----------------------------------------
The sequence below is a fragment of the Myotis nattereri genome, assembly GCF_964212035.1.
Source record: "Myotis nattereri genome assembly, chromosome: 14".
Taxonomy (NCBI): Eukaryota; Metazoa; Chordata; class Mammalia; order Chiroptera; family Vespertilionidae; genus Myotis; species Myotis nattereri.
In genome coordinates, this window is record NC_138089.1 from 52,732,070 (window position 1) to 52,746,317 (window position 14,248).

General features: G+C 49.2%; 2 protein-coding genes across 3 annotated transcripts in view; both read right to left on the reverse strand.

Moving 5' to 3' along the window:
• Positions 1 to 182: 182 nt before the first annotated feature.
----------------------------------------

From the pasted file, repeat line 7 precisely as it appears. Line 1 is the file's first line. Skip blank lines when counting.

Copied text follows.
• Positions 1 to 182: 182 nt before the first annotated feature.